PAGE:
Supporters and opponents of a proposed reform of public school education will finally get numbers they can crow about or shoot at.
Members of the state’s Blueprint for Maryland’s Future Funding Work Group are expected Tuesday to vote on recommendations on how the state and local governments will split nearly $4 billion in costs over at least a decade. Despite three years of work by the Kirwan Commission and now a related offshoot, Tuesday’s meeting represents just another step to a final set of recommendations and legislation that can go before the Maryland General Assembly.
A number of thorny issues remain for Tuesday’s Kirwan work group, including how the state and local governments will split costs. The work group also is expected to finalize a recommendation on how to help jurisdictions with higher concentrations of poverty, such as Baltimore, while also not sticking them with an insurmountable mandate to increase spending by hundreds of millions of dollars.
These recommendations will likely not tell lawmakers or local governments how to pay for the anticipated increases. The General Assembly will wrestle with how to cover the costs, potentially including some sort of proposed tax increase.
Meanwhile, Republican Gov. Larry Hogan has vowed to block any related tax increases. The second-term governor is said to be raising money for a potential public relations campaign to garner public support for blocking a tax hike.
Currently, the plan proposed by the full Kirwan Commission calls for a $4 billion increase in spending on public education. And while that figure would be phased in over a decade under the current proposal, as much as three-fourths of that spending could come during the first few years.
The work group or the full 25-member commission could examine other methods, including phasing the cost in more evenly over the decade. Some lawmakers have also raised the idea of extending the phase-in period to as many as 15 years.
Expenses related to the hiring of more teachers and increased salaries make up the bulk of the proposal’s cost — $2.7 billion over a decade for salary increases, hiring more pre-kindergarten teachers and hiring additional teachers to reduce in-class time while increasing teacher preparation time.
Under the Kirwan recommendations, public school systems would seek to hire and retain highly trained and nationally certified teachers — paying them $60,000 to $80,000 annually.
Those costs also would drive up pension expenses for local governments.
The plan also calls for funding mandatory pre-K programs for poor families — prekindergarten would be optional for other families — and improve curricula for students to make them college- or career-ready. The plan also calls for closing achievement gaps between white and minority students and for accountability measures that William “Brit” Kirwan, chair of the eponymous commission and work group, said would tie funding to performance.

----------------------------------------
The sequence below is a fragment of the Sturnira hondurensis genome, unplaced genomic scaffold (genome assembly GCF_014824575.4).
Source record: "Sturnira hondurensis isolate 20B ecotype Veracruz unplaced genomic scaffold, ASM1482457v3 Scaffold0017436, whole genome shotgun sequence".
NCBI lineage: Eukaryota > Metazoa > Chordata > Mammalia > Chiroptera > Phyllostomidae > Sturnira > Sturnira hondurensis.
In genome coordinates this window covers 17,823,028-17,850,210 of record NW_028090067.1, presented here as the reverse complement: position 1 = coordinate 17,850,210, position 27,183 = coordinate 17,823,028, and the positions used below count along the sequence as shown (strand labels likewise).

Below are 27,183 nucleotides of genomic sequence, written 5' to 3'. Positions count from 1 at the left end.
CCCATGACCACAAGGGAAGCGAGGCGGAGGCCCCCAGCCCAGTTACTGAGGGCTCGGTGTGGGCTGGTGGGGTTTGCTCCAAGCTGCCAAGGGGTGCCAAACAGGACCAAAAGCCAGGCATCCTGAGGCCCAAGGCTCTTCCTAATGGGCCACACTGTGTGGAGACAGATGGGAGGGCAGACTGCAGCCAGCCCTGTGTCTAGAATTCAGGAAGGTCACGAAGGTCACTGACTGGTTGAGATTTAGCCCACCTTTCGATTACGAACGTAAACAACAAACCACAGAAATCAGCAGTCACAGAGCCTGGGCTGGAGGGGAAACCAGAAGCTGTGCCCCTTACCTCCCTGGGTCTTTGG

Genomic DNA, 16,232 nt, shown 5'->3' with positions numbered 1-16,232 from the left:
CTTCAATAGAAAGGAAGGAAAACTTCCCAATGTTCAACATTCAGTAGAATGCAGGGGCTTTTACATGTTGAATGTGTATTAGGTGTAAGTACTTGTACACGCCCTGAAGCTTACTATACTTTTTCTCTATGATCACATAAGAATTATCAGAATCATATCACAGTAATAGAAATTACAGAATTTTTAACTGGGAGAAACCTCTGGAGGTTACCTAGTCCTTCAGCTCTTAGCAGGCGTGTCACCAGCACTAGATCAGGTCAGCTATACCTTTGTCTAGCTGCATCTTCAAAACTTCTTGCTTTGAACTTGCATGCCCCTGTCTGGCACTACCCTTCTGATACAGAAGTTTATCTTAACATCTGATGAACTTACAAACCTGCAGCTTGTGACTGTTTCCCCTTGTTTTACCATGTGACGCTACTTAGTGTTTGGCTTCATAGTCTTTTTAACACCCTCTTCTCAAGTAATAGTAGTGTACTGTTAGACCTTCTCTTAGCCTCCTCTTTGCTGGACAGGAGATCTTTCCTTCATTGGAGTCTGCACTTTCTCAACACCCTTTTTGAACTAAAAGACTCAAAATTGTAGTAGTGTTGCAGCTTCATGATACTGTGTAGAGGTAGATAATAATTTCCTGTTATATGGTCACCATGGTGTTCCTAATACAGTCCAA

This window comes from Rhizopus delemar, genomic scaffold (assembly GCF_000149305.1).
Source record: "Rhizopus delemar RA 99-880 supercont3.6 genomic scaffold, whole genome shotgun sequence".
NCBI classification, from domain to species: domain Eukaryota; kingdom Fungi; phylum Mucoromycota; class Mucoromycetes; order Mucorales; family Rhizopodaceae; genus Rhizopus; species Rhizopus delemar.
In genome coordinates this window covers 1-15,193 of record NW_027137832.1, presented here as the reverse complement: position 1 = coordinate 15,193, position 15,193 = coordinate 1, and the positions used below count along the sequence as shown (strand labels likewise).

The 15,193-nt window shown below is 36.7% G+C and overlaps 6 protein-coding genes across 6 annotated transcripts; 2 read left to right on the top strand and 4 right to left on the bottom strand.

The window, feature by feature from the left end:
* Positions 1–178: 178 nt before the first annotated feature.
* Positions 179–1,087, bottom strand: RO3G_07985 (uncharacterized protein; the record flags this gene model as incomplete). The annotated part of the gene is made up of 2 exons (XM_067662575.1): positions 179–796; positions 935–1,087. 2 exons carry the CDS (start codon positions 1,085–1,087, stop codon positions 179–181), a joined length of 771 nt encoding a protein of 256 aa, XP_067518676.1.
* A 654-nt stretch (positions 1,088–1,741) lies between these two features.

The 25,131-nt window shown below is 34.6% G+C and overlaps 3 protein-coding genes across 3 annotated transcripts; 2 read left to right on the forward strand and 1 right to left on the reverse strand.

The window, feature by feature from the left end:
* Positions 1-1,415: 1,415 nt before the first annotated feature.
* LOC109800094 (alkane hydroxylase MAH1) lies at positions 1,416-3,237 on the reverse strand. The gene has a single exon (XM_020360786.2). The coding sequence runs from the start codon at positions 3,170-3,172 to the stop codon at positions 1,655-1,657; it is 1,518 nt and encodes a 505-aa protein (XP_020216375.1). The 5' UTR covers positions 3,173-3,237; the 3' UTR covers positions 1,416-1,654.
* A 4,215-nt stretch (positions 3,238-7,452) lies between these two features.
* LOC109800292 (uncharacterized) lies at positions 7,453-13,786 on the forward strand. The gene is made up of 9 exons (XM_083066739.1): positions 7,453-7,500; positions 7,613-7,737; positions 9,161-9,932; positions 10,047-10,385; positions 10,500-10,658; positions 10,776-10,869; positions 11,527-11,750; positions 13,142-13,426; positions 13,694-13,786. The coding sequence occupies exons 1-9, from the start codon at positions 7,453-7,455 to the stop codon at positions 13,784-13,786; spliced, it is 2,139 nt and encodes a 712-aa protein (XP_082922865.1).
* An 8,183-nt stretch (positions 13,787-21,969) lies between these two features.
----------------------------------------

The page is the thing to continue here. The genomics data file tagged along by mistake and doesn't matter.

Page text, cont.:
The costs won’t likely be split evenly between state and local government, but the costs to the 24 large political subdivisions will not be insubstantial.
Under current education funding formulas, the 23 counties and Baltimore are required to pay their share of so-called foundation formulas, but some expenses, such as special education and assistance for limited English-proficient students, are exempt.
The Kirwan work group last week indicated it will likely require local governments to fund portions of those programs. This would require a change in state law.
The requirements could put some local governments in financial difficulty. Currently, local government is roughly $600 million short of the costs of these programs recommended by Kirwan when compared to spending in fiscal 2020. And while some counties are currently contributing more, others are behind.
Counties such as Calvert and Howard are 35-40 percent ahead of estimated costs over the next decade.
Others are not so lucky, according to the preliminary estimates.
Baltimore City and Prince George’s County — the same jurisdictions seen as most in need aid and closing achievement gaps — are behind by a collective $636 million over the next decade, according to that estimate. Those two jurisdictions make up roughly 40 percent of the Democratic caucuses in both the House and Senate and would be essential to passage of legislation.
Anne Arundel County is more than $60 million behind.